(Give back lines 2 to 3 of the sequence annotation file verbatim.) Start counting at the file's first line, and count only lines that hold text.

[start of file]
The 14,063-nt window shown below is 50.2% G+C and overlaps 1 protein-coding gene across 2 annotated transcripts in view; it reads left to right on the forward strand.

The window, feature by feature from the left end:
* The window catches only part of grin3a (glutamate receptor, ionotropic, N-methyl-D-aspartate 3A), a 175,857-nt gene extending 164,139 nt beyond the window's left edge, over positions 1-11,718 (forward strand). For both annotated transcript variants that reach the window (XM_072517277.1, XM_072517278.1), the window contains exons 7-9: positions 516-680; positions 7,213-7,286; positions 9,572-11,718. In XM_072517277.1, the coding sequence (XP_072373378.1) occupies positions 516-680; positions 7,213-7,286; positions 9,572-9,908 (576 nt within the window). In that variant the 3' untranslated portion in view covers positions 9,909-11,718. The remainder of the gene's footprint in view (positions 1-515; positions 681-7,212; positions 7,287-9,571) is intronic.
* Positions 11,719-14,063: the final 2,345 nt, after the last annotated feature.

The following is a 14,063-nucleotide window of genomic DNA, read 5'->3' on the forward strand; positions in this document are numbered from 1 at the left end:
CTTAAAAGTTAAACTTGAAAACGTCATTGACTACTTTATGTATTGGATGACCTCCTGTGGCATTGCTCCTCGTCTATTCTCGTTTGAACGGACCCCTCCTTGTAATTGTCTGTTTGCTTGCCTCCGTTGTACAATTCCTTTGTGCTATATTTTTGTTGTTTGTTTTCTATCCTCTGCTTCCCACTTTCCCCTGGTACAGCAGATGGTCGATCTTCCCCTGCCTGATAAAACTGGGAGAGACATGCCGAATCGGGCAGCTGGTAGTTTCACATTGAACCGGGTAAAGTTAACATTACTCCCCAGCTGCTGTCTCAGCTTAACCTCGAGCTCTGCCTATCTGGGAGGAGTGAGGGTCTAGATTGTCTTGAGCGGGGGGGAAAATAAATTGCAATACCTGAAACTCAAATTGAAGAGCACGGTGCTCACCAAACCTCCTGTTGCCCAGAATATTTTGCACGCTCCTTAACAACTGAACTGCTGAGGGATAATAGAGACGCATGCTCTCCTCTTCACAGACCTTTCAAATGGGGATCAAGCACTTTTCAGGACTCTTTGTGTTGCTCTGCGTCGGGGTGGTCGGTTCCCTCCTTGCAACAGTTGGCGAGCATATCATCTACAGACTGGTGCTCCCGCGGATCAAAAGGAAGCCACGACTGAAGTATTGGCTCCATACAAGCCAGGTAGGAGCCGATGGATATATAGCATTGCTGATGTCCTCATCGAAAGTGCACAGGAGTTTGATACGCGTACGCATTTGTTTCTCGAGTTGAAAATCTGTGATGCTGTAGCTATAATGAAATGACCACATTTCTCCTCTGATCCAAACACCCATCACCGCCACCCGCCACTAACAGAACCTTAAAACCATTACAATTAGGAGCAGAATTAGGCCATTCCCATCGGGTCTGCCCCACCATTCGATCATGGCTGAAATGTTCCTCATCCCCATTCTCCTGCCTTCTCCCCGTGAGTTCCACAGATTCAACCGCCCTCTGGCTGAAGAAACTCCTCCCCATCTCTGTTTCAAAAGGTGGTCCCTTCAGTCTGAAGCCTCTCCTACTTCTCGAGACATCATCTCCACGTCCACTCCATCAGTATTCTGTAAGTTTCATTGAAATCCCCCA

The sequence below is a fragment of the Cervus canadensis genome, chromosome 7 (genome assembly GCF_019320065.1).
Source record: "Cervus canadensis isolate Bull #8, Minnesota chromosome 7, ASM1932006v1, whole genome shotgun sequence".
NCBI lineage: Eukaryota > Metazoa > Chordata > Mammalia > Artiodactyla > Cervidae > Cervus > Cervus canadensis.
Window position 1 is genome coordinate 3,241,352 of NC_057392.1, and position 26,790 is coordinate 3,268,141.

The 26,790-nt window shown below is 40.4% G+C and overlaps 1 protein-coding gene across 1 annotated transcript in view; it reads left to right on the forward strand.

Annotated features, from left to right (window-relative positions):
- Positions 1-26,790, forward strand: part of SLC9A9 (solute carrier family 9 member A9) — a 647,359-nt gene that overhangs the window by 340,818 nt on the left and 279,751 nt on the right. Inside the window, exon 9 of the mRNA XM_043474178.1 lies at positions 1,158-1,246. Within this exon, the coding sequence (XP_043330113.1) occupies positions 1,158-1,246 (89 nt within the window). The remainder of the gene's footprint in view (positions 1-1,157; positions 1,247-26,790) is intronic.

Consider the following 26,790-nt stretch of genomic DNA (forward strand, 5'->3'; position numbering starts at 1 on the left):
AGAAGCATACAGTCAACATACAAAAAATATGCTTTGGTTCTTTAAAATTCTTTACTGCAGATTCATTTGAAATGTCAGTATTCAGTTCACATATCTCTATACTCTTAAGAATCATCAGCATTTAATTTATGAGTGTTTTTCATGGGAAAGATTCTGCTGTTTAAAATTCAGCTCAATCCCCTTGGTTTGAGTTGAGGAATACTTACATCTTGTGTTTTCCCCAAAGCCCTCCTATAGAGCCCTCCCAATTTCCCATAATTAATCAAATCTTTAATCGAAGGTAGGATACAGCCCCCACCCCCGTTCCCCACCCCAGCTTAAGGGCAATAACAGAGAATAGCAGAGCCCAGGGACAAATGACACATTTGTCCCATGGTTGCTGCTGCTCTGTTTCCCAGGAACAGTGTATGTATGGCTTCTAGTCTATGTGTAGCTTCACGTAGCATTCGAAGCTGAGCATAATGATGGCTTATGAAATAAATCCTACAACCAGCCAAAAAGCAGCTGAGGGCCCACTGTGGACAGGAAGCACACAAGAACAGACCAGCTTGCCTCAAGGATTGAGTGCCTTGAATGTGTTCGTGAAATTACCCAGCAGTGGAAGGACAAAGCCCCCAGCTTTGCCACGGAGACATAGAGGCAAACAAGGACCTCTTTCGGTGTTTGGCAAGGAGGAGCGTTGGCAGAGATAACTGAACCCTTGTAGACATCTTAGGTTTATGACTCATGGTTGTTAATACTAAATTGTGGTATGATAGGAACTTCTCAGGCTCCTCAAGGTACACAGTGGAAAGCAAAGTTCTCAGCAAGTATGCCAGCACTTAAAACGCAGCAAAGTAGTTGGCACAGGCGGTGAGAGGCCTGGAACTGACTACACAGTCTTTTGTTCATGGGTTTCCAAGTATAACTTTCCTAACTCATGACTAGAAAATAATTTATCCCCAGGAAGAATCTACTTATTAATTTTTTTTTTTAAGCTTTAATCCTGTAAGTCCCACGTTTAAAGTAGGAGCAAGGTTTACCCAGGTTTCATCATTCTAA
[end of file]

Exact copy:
The window, feature by feature from the left end:
* The window catches only part of grin3a (glutamate receptor, ionotropic, N-methyl-D-aspartate 3A), a 175,857-nt gene extending 164,139 nt beyond the window's left edge, over positions 1-11,718 (forward strand). For both annotated transcript variants that reach the window (XM_072517277.1, XM_072517278.1), the window contains exons 7-9: positions 516-680; positions 7,213-7,286; positions 9,572-11,718. In XM_072517277.1, the coding sequence (XP_072373378.1) occupies positions 516-680; positions 7,213-7,286; positions 9,572-9,908 (576 nt within the window). In that variant the 3' untranslated portion in view covers positions 9,909-11,718. The remainder of the gene's footprint in view (positions 1-515; positions 681-7,212; positions 7,287-9,571) is intronic.